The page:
Monday, 13 July 2015

Hydro One has turned me into a meter reader

Long ago, I grew up in Mississauga. We had inside water meters.

Every month or so a city water department employee came around to the house to read the meter. If you weren’t home, the meter reader left a postage paid card in the door. You entered the numbers on your water meter and drop the card in the mail box. In due course, the water bill arrived.

I was dreamed of those easy days after I called Hydro One about my latest bill.
 
Hydro One is the utility we all love to hate. Sometimes with justification. The stories of the recent report of the Ombudsman on the ongoing disaster that is Hydro One is the stuff of legend. Reading about it can keep children up at night.

My last hydro bill wasn’t all that outrageous. But I looked at it carefully.

There it was, right in the middle of the page. Those words which strike fear into consumers everywhere.

We estimated your meter on June 13...

Estimated my meter? Wasn’t my meter read? What is all this multi-billion dollar Smart Meter stuff if Hydro One can only estimate my meter?

Out of curiosity, I went and took a reading off my meter.

The difference was shocking. 1400 kilowatt hours more than their “estimated” reading. Using the most expensive hydro rate band, that’s an additional $200 in hydro that I have used in the last three months but not been billed for. Not yet, anyway.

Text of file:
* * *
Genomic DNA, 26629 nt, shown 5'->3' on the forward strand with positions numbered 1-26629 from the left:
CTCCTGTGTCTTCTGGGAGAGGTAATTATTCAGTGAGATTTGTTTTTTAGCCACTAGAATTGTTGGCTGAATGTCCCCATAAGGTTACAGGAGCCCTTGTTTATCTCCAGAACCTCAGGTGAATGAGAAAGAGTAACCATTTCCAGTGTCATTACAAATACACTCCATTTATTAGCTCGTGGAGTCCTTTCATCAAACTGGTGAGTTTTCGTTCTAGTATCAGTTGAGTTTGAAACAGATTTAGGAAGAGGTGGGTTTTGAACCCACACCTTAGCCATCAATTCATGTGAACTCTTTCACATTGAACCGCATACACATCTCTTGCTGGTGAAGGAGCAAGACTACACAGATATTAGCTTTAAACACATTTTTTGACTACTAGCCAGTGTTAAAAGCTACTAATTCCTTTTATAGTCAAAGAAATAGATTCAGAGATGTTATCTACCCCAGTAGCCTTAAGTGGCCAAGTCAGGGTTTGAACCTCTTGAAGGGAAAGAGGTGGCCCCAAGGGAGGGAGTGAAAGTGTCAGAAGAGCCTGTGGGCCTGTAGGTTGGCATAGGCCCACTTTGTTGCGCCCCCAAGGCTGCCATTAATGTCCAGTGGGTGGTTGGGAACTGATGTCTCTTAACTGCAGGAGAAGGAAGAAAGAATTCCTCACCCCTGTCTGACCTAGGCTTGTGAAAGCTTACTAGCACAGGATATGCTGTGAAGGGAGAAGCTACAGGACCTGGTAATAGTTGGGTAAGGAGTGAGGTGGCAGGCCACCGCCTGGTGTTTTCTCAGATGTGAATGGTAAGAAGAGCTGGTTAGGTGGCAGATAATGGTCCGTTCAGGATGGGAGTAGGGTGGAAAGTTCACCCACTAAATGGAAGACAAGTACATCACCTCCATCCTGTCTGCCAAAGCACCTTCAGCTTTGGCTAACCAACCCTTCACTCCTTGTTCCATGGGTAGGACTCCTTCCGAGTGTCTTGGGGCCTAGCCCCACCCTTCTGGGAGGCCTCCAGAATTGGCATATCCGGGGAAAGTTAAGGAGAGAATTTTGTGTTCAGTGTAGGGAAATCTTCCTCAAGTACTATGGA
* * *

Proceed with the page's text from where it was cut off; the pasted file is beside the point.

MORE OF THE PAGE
I pulled out my old bills. Hydro One hadn’t read the meter at all since late March! Every single bill since has been an estimate!

I called Hydro One.

They did not seem very concerned that they had not been able to read my meter for several months.

I asked Hydro One if they could tell me when my meter would be read.

Sorry.

I asked if they could take a manual reading.

Not possible.

What solution did they have to their problem?

Well, you could call us once a month with a meter reading.

Let me get this straight. I have to call Hydro One once a month with my meter reading?

That’s right, sir.

Can you tell me when I should call? Should it be the fifteenth of the month, for example?

No, sir. I will give you the exact date when you have to call us.

Can I send the meter reading by e-mail or by fax or even Canada Post?

No, sir. You have to call us personally.

And if I can’t call you on that date that you give me?

You have to call us on that exact date, sir. Otherwise we can’t give you an accurate bill.

So now I am stuck with calling Hydro One on an exact day of the month. It varies between the 11th and the 15th, depending on the month, between now and the end of the year.

All to get an accurate bill and not have to pay a sizable catch up amount.

Something is really, really wrong with Hydro One. But we all knew that, right?

Incidentally, I shared my little Hydro One tumble down the rabbit hole with Francesca (Call 211) Dobbyn, Executive Director of the United Way of Bruce Grey, my all-knowing wizard on everything Hydro One.

She wasn’t surprised at all. She told me, however, that Hydro One can only estimate a bill for a maximum of four months. Then they have to do a manual reading and give you an accurate bill.

I guess I called Hydro One a month too soon.

Rev. David Shearman is a retired United Church minister living in Owen Sound and the host of Faithworks on Rogers TV - Grey County.